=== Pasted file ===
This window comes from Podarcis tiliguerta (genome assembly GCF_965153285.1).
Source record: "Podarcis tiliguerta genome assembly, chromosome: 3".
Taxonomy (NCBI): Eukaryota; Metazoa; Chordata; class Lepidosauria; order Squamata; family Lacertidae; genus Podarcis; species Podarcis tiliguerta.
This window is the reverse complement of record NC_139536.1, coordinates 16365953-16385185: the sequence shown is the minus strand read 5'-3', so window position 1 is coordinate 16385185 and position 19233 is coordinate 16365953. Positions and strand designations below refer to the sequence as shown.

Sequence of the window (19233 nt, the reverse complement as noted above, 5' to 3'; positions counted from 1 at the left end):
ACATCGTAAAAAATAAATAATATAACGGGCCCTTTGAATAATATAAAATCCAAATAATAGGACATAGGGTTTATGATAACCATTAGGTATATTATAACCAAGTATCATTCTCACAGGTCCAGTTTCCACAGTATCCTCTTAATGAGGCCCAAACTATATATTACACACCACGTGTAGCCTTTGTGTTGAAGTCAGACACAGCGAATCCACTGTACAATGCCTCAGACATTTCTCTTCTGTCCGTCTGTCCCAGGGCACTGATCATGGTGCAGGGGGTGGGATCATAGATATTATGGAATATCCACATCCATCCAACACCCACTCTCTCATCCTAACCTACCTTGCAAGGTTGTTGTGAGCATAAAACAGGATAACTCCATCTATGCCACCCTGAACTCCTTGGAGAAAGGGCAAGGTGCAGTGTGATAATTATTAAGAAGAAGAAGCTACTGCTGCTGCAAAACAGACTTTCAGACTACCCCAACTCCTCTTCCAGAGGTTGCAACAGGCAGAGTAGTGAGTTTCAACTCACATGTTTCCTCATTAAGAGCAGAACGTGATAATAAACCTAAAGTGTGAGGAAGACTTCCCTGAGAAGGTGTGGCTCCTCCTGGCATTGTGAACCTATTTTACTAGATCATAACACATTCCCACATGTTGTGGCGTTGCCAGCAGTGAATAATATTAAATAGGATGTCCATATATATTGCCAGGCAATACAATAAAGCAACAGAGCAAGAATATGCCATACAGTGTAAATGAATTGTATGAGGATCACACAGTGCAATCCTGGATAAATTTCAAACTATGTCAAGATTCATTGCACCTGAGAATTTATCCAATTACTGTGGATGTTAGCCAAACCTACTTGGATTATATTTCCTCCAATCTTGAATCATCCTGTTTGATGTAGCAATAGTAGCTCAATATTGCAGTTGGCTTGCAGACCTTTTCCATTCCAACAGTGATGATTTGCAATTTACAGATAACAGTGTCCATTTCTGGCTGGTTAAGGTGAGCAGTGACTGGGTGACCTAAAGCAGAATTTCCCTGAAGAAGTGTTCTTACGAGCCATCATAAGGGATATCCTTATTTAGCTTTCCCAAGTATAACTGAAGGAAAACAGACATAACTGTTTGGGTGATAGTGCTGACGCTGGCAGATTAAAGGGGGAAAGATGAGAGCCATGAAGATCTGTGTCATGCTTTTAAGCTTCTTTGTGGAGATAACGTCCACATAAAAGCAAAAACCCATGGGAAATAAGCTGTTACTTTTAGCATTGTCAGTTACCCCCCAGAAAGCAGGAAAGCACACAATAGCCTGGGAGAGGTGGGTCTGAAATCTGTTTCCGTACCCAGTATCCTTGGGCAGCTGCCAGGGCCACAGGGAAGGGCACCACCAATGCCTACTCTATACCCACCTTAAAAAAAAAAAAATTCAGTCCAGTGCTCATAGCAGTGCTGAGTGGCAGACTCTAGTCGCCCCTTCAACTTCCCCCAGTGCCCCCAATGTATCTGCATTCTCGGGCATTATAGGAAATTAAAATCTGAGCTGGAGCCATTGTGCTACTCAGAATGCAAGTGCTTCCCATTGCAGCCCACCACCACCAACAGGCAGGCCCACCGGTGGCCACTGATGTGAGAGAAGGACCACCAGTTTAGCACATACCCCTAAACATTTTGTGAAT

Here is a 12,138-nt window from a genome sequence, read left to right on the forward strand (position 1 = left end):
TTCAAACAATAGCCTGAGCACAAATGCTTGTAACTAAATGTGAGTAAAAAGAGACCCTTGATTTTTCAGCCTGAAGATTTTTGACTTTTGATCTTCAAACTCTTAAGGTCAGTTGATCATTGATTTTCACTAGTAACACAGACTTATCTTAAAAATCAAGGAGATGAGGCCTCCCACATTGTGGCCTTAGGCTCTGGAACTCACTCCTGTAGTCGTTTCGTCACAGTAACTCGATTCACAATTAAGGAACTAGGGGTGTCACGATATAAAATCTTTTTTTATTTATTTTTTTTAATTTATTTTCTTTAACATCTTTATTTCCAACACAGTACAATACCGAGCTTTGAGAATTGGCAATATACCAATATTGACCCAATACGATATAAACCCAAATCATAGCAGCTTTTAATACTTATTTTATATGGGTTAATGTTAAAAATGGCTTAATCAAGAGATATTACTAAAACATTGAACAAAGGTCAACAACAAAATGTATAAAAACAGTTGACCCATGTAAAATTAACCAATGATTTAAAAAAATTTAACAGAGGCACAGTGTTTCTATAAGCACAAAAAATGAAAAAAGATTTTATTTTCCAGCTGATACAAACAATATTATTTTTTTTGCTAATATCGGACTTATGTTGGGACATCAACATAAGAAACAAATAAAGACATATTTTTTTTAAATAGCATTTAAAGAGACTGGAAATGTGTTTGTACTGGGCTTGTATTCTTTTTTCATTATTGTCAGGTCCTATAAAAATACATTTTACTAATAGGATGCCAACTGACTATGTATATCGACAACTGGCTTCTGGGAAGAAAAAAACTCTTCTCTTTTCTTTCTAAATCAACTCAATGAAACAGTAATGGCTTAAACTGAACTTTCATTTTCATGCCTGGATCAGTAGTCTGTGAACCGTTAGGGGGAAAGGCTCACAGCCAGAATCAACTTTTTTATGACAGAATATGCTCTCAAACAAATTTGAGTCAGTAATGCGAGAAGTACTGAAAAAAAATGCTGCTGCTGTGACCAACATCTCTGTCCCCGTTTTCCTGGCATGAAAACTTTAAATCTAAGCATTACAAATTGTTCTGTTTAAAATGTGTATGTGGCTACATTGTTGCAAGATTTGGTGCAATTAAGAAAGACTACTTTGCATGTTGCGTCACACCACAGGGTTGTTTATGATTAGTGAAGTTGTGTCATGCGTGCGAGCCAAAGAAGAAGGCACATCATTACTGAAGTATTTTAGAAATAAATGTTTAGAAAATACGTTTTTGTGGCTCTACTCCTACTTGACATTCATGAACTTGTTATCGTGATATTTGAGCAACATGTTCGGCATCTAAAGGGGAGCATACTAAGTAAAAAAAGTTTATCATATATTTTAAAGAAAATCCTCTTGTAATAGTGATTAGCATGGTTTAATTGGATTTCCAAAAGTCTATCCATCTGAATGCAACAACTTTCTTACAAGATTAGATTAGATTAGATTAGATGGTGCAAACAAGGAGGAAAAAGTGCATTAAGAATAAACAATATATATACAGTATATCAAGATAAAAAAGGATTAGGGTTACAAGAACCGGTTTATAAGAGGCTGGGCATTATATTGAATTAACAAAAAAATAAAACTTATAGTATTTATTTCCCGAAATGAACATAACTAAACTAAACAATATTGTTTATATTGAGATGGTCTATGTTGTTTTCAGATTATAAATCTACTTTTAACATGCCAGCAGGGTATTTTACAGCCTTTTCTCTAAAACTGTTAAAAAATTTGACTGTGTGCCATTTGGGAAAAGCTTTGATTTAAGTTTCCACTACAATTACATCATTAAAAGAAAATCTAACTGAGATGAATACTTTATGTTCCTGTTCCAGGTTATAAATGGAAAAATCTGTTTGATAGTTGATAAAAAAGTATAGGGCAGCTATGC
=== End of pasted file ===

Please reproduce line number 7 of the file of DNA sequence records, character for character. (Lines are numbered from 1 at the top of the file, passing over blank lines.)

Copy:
Here is a 12,138-nt window from a genome sequence, read left to right on the forward strand (position 1 = left end):